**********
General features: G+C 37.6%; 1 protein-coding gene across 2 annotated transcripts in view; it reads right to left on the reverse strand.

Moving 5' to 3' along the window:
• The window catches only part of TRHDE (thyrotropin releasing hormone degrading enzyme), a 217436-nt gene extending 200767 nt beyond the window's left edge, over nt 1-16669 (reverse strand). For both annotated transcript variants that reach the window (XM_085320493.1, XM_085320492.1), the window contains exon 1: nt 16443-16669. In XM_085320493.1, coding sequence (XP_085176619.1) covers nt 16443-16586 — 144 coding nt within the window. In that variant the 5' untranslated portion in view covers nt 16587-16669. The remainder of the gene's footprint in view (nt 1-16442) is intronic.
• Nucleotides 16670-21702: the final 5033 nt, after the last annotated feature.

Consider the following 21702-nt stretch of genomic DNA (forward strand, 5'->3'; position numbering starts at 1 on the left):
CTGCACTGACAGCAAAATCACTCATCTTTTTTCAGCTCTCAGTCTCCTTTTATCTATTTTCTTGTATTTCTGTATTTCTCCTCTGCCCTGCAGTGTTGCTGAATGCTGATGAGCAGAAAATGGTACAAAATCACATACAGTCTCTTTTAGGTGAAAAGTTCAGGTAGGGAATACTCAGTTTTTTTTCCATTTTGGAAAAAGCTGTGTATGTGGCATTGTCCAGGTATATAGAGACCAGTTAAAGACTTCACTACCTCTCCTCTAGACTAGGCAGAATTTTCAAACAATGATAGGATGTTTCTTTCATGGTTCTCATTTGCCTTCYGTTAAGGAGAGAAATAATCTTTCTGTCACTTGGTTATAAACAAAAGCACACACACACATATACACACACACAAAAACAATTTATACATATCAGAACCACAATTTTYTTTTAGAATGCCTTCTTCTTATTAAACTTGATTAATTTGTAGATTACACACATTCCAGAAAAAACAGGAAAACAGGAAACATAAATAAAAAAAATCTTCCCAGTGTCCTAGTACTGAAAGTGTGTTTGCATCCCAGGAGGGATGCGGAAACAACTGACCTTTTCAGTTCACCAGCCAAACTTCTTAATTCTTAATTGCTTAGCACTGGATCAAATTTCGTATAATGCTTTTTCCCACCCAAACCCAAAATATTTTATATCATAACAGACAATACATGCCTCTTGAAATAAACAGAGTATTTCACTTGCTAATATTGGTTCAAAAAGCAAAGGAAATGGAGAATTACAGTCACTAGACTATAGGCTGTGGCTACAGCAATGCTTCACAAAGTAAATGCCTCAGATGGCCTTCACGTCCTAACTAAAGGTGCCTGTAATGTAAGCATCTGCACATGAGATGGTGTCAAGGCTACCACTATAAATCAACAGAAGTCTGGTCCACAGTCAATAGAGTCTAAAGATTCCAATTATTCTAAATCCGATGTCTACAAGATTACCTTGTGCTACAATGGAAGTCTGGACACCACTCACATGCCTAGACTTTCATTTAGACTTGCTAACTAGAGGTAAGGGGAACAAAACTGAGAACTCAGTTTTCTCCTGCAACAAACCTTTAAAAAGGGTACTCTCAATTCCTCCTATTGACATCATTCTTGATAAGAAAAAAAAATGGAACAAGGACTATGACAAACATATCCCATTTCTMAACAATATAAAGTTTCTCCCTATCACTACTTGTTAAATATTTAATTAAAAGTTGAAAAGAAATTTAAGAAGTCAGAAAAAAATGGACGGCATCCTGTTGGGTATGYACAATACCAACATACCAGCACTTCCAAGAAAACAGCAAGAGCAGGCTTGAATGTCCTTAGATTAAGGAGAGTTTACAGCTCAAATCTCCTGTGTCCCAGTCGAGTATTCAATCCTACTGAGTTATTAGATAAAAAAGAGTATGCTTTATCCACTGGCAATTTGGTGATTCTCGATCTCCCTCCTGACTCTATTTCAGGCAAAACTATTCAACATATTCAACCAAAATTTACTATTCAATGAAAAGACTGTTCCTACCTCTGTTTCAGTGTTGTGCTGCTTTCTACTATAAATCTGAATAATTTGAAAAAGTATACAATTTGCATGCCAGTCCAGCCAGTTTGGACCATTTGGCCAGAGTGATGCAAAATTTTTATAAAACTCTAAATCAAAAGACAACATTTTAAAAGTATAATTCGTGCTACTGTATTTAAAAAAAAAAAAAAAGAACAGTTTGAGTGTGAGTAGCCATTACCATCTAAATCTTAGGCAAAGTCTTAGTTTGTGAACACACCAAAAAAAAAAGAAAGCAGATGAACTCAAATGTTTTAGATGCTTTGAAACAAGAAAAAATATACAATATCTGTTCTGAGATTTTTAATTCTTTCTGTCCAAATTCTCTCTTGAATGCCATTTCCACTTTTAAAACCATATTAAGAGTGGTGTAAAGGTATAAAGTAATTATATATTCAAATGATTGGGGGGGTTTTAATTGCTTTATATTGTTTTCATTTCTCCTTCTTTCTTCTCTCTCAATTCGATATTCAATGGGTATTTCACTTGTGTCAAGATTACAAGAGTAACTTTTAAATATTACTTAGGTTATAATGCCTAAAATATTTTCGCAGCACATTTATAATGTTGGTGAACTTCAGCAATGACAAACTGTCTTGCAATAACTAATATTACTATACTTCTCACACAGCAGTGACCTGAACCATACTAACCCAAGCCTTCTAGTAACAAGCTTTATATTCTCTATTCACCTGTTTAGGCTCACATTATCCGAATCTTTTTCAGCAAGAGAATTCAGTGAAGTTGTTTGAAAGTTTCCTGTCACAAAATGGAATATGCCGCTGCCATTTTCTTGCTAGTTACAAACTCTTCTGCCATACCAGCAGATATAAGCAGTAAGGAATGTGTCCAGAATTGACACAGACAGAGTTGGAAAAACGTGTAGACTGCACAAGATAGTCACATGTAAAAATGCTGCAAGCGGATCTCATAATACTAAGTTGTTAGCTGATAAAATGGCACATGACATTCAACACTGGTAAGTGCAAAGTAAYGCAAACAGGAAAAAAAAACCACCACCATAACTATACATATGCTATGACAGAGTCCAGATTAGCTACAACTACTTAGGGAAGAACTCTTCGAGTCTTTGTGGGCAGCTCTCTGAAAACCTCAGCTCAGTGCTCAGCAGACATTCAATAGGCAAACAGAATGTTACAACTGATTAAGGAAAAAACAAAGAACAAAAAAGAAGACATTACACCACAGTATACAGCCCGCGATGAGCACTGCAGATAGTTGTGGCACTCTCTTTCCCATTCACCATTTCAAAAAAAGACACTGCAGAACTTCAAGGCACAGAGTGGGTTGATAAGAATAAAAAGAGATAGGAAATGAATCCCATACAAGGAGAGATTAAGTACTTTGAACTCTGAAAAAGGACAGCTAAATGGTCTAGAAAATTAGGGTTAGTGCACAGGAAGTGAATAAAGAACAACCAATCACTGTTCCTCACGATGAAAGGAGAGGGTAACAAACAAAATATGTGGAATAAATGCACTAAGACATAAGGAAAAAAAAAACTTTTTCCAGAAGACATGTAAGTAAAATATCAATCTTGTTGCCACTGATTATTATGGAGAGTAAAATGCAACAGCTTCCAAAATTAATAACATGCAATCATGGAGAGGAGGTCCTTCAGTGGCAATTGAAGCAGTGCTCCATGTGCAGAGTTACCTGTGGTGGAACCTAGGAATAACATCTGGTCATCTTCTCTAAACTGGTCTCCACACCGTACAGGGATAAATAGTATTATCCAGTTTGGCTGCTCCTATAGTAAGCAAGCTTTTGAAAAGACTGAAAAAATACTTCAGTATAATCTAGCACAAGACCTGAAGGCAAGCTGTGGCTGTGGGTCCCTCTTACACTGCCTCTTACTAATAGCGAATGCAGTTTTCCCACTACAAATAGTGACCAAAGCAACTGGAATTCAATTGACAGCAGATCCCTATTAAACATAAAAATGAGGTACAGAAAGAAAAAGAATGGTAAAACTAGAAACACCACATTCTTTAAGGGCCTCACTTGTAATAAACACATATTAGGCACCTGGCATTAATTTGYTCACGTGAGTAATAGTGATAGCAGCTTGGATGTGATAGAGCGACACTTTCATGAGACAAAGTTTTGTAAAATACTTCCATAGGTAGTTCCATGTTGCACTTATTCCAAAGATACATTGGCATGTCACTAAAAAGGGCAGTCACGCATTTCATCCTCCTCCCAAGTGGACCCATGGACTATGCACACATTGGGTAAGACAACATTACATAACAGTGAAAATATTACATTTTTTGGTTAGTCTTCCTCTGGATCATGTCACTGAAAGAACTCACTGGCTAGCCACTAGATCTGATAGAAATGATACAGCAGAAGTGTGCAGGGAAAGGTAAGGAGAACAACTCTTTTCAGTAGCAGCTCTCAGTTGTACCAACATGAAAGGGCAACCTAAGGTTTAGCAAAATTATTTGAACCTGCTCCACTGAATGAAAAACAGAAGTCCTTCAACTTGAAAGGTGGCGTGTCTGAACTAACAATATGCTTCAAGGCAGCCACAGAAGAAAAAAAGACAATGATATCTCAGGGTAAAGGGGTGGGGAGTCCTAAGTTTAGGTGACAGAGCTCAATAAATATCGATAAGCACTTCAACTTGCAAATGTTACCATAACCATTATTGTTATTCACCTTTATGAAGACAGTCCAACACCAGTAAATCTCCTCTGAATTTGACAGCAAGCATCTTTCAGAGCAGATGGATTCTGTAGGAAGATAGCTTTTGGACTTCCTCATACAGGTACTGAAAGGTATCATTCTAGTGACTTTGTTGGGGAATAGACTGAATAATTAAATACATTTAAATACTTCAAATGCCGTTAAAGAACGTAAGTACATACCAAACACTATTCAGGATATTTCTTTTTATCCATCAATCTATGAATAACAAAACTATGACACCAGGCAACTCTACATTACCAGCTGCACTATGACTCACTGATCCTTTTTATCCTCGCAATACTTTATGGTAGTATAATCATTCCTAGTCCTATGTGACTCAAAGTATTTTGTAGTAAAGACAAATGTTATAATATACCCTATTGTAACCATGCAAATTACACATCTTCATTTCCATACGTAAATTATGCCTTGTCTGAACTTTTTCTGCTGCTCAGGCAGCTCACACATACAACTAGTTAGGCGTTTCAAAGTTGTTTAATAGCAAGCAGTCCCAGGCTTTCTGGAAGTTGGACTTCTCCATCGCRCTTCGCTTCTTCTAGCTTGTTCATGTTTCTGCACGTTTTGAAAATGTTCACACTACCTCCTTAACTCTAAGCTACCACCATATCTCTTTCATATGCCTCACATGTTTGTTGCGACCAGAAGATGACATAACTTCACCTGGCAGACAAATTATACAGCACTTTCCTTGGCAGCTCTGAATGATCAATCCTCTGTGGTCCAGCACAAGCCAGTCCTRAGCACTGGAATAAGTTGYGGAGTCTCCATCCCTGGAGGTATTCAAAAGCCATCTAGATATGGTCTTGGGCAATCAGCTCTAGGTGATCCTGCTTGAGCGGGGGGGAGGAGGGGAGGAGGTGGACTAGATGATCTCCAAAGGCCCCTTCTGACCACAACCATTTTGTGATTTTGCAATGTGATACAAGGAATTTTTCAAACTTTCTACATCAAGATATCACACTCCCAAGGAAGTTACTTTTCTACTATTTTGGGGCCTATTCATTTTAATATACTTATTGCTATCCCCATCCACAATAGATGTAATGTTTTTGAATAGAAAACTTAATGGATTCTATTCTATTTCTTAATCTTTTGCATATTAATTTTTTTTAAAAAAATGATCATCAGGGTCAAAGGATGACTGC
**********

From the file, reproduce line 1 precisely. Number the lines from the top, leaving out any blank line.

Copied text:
General features: G+C 37.6%; 1 protein-coding gene across 2 annotated transcripts in view; it reads right to left on the reverse strand.